When the LSA Course Guide gets posted online, it seems as if everyone on campus is talking about it.

It reminds me of those innocent days right after the newest Harry Potter book got released. Everyone is talking about the same things: Who is RAB? What on Earth is a Horcrux? Who did Harry snog this time? The main difference between those days and the present is that we are now in control of the future. We could have written all the letters to JK Rowling we wanted, but she was never going to listen to our suggestions (even for Harry’s kids’ God awful names).

As students, we have eight short semesters to define our college career. We will choose to focus on different things, be they extracurriculars, parties, intramural sports or Twitter. The one unifying factor is class, and we get to choose those.

Luckily, as a history major, the world — or, in this case, the Course Guide — is my oyster and I don’t have burdensome requirements. I know that this is a privilege that pre-med, Engineering, Business and other students don’t have. However, I also know that each of these departments leave some room for electives.

From our favorite resource, Wikipedia: “Elective, used as an adjective, means that it is optional and chosen by election.” Inherent in this definition is the concept of choice. We choose to take these courses.

So why do so many of us confuse the word “elective” with “blow-off?” Usually when I hear people talk about selecting classes for next semester, I hear the phrase, “I need an easy A so I’m taking…” followed by some class they are not passionate about.

But the reason why electives exist is to allow students to take classes that we are interested in but do not necessarily fit into our field of study. Electives are not designed to boost our GPA or fill our credit load to graduate.

We all have interests that lie outside our field of study. I have a friend who is a Program in the Environment major but is fascinated by public policy and politics. My cousin wants to be a sports journalist, but is really interested in Middle East history. My housemate is pre-med, but finds social issues intriguing.

And the beauty of going to a school as big as ours is that there are tons of courses in each of these fields offered each semester. Not only is it easy for us to take electives that we are interested in, taking these courses will actually help inform your own field of study.

The PitE major will inevitably try to influence the political debate in some way. The journalist may be sent to the Middle East to cover a major sporting event. The doctor will be able to treat patients better if he or she knows what social influences pushed them to need treatment in the first place.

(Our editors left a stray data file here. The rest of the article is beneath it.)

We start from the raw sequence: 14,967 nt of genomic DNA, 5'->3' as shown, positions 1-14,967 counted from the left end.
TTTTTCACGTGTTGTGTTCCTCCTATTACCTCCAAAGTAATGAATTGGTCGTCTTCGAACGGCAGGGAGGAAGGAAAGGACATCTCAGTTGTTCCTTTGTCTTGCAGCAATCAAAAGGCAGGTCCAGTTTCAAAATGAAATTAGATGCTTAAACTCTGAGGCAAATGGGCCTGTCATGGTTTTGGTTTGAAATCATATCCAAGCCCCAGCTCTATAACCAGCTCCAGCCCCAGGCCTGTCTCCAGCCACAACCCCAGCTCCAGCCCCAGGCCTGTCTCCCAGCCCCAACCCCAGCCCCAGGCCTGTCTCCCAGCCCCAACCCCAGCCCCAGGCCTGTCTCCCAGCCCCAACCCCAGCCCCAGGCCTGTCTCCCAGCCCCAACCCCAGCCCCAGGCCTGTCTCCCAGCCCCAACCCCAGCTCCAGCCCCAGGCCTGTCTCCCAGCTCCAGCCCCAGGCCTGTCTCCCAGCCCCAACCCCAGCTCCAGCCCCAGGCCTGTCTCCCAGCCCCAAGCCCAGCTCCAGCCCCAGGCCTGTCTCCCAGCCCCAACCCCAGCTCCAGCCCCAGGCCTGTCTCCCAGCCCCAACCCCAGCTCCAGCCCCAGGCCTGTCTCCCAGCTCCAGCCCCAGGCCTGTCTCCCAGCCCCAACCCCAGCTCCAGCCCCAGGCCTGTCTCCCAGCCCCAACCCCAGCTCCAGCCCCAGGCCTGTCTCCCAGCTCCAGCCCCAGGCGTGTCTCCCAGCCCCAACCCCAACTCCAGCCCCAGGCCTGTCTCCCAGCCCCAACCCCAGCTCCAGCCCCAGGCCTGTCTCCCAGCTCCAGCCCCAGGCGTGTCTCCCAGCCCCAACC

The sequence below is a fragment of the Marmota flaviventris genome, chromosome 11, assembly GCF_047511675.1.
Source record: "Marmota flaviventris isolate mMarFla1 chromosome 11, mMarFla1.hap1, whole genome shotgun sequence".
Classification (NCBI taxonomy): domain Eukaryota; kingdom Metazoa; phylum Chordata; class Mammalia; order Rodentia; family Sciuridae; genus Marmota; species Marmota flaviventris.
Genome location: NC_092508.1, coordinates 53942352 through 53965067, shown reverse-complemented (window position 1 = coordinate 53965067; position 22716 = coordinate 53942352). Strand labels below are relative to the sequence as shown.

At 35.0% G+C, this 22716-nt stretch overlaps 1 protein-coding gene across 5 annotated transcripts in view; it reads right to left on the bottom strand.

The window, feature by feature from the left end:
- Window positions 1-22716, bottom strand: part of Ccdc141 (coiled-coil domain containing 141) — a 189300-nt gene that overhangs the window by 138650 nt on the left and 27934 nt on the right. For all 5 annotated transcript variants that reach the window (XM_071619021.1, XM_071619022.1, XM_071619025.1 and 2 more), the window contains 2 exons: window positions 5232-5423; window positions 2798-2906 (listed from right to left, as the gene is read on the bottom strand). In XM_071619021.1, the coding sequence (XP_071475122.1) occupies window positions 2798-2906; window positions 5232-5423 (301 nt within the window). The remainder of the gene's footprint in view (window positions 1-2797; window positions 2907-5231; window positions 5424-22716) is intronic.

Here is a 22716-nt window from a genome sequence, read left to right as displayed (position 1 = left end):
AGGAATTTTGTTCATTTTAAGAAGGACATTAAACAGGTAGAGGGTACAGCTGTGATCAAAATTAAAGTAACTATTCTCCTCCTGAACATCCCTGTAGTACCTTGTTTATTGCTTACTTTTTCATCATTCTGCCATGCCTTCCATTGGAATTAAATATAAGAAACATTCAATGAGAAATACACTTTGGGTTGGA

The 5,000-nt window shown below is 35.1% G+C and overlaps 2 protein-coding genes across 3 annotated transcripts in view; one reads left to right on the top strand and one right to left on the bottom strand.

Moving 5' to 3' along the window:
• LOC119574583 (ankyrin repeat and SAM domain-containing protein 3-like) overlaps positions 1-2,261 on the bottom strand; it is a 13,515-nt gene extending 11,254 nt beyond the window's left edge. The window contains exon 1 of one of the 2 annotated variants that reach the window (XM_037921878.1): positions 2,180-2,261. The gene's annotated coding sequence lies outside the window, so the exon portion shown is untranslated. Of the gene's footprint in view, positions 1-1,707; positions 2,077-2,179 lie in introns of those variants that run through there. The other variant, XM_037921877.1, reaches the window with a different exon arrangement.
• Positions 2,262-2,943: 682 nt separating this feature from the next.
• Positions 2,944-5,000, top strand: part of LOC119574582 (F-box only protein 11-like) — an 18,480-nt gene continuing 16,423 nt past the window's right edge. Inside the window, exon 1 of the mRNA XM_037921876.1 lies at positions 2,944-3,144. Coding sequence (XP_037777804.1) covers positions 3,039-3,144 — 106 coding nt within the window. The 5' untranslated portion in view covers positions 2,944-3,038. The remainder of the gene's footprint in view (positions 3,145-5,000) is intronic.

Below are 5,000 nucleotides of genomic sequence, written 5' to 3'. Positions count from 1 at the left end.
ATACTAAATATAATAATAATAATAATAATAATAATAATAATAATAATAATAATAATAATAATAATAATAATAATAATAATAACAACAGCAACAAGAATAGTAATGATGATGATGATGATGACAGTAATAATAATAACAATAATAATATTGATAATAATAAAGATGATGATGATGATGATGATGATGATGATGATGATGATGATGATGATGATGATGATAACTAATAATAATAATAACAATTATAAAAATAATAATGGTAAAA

Now lets zoom out and look at the broader implications of choosing blow-off classes over ones we might actually be interested in. According to the 2010 U.S. Census, only 27 percent of Americans have a college degree. According to a May 2010 study by Harvard University and the Asian Development Bank, only 6.7 percent of people in the entire world have degrees. Even smaller percentages are able to attend as prestigious a university as ours.

A number cannot represent our education, even if we extend it two decimal points. It can only be represented in the knowledge that you gain in our short time in the classroom. It seems shortsighted to skip over classes that interest us for ones that we will sleep through just for that 4.0.

Electives offer us a break from the structured schedule of our major. We should not squander the opportunity that we have been given with electives we are not passionate about.

This semester, we should all take a good, hard look at our planned schedules for next year. We are either going to be interested in our required classes or not; there is no choice in these classes. I think it is time for us to choose classes for the same reason we chose Harry Potter: pure, magical interest.

Yonah Lieberman can be reached at yonahl@umich.edu. Follow him on twitter at @YonahLieberman.

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